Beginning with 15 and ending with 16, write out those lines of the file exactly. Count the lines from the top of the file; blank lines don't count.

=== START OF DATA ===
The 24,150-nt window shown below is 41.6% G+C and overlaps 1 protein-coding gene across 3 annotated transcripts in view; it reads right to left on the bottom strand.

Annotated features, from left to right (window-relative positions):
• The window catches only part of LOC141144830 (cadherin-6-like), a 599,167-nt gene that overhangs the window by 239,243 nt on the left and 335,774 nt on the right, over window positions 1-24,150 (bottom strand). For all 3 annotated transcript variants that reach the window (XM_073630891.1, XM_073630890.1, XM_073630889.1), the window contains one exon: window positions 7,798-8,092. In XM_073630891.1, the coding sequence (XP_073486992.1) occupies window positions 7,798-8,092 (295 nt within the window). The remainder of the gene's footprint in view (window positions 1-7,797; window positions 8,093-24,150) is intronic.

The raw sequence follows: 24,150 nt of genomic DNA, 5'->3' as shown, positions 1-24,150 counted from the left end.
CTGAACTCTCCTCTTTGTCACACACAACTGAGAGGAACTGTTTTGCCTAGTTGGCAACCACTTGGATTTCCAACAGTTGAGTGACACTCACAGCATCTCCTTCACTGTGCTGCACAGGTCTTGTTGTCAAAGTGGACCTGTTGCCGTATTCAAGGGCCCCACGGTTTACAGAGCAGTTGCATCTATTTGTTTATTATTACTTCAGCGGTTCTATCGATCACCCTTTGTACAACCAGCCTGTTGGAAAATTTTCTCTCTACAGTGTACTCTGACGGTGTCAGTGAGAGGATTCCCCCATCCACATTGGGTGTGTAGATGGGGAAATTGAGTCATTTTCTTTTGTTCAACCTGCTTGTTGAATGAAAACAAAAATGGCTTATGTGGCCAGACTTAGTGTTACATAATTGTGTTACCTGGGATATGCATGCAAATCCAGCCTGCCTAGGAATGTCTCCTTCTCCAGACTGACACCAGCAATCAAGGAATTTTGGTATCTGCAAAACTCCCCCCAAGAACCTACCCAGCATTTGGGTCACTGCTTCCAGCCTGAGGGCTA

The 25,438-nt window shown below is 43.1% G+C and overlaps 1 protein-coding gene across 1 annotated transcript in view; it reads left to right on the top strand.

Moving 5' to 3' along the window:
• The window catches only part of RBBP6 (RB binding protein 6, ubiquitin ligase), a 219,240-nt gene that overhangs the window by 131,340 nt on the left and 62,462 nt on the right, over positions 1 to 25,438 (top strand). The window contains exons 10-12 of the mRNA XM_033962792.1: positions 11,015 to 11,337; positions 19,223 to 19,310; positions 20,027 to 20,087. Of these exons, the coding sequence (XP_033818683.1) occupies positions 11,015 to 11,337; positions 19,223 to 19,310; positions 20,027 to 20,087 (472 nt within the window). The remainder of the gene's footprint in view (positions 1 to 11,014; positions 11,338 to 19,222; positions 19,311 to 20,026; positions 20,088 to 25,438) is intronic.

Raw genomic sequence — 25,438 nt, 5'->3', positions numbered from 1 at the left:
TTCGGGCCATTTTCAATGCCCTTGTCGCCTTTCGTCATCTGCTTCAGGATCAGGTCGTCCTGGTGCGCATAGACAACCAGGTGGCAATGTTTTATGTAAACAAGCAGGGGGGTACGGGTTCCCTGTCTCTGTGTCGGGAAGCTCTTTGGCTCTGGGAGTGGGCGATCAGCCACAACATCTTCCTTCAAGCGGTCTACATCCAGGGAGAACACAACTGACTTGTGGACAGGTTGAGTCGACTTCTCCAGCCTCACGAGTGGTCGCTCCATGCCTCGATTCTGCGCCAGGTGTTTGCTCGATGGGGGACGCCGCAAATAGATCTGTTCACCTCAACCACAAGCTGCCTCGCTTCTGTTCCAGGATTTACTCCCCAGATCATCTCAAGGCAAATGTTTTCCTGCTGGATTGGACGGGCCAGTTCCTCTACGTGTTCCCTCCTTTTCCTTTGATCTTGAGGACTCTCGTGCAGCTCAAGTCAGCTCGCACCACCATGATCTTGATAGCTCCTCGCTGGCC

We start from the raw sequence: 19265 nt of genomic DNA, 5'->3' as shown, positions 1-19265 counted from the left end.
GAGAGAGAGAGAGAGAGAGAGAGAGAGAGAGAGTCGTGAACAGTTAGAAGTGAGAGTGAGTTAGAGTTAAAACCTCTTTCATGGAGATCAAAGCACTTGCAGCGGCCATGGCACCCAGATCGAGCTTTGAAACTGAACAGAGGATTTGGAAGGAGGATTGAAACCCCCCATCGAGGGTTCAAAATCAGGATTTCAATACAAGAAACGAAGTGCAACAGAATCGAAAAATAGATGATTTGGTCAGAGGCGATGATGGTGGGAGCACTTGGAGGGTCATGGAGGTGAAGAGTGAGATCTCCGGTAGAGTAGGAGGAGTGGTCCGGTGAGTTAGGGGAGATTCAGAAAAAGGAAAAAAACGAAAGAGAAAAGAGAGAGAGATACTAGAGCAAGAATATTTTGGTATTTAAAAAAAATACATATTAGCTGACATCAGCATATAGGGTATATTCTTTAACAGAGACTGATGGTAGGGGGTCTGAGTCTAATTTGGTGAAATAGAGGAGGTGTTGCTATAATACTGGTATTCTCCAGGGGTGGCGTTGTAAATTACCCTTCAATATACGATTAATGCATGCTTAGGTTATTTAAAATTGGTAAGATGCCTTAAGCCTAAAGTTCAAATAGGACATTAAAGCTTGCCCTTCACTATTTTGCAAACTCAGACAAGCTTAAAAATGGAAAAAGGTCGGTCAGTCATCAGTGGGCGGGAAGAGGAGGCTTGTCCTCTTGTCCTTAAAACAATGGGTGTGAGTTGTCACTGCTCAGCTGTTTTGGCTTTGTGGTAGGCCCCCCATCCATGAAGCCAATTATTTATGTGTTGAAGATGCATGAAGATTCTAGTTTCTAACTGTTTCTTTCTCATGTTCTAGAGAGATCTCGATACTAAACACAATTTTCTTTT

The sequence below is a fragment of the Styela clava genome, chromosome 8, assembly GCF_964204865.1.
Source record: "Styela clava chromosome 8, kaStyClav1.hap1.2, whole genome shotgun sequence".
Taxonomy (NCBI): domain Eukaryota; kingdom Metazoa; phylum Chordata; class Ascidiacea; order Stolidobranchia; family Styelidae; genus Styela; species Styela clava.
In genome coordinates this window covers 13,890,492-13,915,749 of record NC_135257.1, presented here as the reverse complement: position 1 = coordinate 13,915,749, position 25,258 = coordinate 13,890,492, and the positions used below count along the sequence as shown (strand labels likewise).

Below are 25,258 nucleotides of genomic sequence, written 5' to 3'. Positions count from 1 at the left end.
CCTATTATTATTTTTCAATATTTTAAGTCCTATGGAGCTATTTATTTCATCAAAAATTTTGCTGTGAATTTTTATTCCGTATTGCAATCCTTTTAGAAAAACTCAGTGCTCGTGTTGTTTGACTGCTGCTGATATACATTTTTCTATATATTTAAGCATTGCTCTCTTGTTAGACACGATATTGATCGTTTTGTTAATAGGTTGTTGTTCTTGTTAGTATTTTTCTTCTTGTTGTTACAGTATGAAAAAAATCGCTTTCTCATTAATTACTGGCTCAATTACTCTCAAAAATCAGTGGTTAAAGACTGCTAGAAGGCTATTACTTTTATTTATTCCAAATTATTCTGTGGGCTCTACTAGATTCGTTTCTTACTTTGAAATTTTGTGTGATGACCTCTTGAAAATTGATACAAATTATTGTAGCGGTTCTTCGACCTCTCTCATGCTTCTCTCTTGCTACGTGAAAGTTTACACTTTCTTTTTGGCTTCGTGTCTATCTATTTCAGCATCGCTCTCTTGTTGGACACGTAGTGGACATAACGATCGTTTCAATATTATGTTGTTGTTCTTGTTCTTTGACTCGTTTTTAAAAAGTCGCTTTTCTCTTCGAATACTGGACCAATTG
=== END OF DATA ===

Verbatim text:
Taxonomy (NCBI): domain Eukaryota; kingdom Metazoa; phylum Chordata; class Ascidiacea; order Stolidobranchia; family Styelidae; genus Styela; species Styela clava.
In genome coordinates this window covers 13,890,492-13,915,749 of record NC_135257.1, presented here as the reverse complement: position 1 = coordinate 13,915,749, position 25,258 = coordinate 13,890,492, and the positions used below count along the sequence as shown (strand labels likewise).